Corp Comm Connects

Toronto mayor instructs staff not to turn refugees, asylum seekers away from city shelters
Sept. 11, 2023

Mayor Olivia Chow says she has instructed city staff to ensure refugees and asylum seekers have access to beds in Toronto's main shelter system when spaces become available.

In a statement on Friday, Chow told CBC Toronto that she has told staff to follow a motion passed by council in July that reverses a policy adopted by the city in May under Deputy Mayor Jennifer McKelvie.

Under the previous policy, which took effect June 1, refugees and asylum seekers were turned away from the main shelter system and directed to federal shelter programs when they called the city's central intake phone line. Chow said the procedure has now changed.

According to the July motion, the city is required to ensure everyone "regardless of status" is able to access the shelter system when beds are available.

"I have spoken with city staff and they will now ensure refugees can access available emergency shelter space though central intake, as per my motion at council," Chow said in the statement.

But Chow said Toronto's emergency homeless shelter system remains full. Currently, there are more than 3,400 refugees in the shelter system and that number is expected to increase, she added.

"At council this week, we reiterated our ask of the federal government for assistance in providing a sustainable, long-term solution. Everyone deserves a safe, stable roof over their heads."

As a result of the previous policy, refugees and asylum seekers ended up sleeping on city sidewalks outside a homeless support centre at 129 Peter St. downtown as the city and federal government went back and forth over shelter funding. Black-led churches stepped up to provide shelter for people sleeping on the ground.

On July 18, the federal government agreed to provide $97 million and the province and city each pledged additional money to free up spaces in the shelter system. On July 19, city council passed Chow's motion directing the city to ensure there is equal access to the shelter system.

Lorraine Lam, an outreach worker, said city staff were still turning refugees and asylum seekers away despite that motion.

"This practice of separating refugees and denying them shelters based on their status is xenophobic and racist. And it's just not appropriate. It's not acceptable," Lam said on Friday before Chow intervened.

Lorraine Lam
Outreach worker Lorraine Lam says: 'This practice of separating refugees and denying them shelters based on their status is xenophobic and racist. And it's just not appropriate. It's not acceptable.' (CBC)
Toronto has refugee shelter programs in addition to its base shelter system.

"Refugee-serving programs are distinct, as they include wrap-around supports that are specifically geared towards helping refugees and refugee claimants get established and build connections in the community," the city said in an August 2022 news release.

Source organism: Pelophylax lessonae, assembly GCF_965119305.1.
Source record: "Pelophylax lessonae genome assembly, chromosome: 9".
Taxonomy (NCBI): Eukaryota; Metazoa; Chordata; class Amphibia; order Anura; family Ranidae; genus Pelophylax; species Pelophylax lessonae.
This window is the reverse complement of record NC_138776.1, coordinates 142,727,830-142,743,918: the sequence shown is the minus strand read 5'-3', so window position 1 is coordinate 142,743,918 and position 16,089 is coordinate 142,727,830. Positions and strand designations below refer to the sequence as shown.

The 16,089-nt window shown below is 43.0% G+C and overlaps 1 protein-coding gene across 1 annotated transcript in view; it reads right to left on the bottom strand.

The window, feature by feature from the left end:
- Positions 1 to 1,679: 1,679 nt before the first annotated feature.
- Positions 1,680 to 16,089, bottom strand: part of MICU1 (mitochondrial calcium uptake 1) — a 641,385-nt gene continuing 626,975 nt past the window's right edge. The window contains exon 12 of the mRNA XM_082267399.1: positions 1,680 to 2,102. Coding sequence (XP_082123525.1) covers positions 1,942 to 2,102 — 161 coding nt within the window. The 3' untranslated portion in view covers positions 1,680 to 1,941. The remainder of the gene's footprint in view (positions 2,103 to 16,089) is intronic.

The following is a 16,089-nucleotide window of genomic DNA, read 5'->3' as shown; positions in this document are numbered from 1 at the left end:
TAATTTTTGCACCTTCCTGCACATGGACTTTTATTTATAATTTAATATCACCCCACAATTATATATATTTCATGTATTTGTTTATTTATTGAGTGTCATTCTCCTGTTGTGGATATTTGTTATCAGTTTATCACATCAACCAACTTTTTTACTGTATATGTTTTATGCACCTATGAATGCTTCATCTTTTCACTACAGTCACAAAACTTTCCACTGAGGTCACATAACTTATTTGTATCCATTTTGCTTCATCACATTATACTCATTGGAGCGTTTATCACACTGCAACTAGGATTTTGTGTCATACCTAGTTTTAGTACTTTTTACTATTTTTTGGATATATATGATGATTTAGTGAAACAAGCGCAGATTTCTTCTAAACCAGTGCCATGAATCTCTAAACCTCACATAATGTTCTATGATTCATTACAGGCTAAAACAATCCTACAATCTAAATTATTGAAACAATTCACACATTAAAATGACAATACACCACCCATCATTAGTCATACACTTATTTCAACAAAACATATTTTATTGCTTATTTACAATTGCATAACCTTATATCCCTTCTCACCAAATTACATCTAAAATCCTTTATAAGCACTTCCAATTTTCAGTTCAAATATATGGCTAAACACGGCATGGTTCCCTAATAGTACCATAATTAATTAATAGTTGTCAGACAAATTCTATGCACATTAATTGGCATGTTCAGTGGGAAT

According to the city, there are 10,244 people in its shelters. A total of 3,418 are refugee claimants. Of this number, 1,418 refugees are in the non-refugee shelter system. A total of 1,200 additional refugees are supported outside the shelter system.

"If a refugee arrives at a base system shelter, and there's an empty bed, they can access it," the city says.

Strain on shelter system increasing, senior official says
Gordon Tanner, general manager of the city's Shelter Support and Housing Administration, said in a statement on Friday that city staff are no longer directing refugees and asylum seekers away from the base shelter system.

"After discussions with the mayor's office, the city will work to match refugee claimants to any bed that becomes available in the shelter system to meet their needs," Tanner said.

"Despite these efforts, the fact remains that the city's shelter system is full."

Hundreds of asylum seekers, refugees forced to leave Toronto church for other shelter
Toronto mayor apologizes to asylum seekers who slept on streets as advocates call for action
Tanner said about 9,000 people are using the city's shelter system, another 1,000 are being supported outside of the system in hotels and programs run by the Canadian Red Cross.

He said the city was unable to find space for 305 people last night alone.

"Unfortunately, that is an all-too-common number," Tanner said.

"While the city continues to do all it can to provide refugee claimants the dignified welcome that they deserve, Toronto is experiencing a worsening humanitarian crisis.

"The strain on our system is at an all time high and is increasing. We are -- once again -- calling on our federal and provincial partners to provide the necessary funds and long-term strategy to provide much-needed services for this vulnerable population."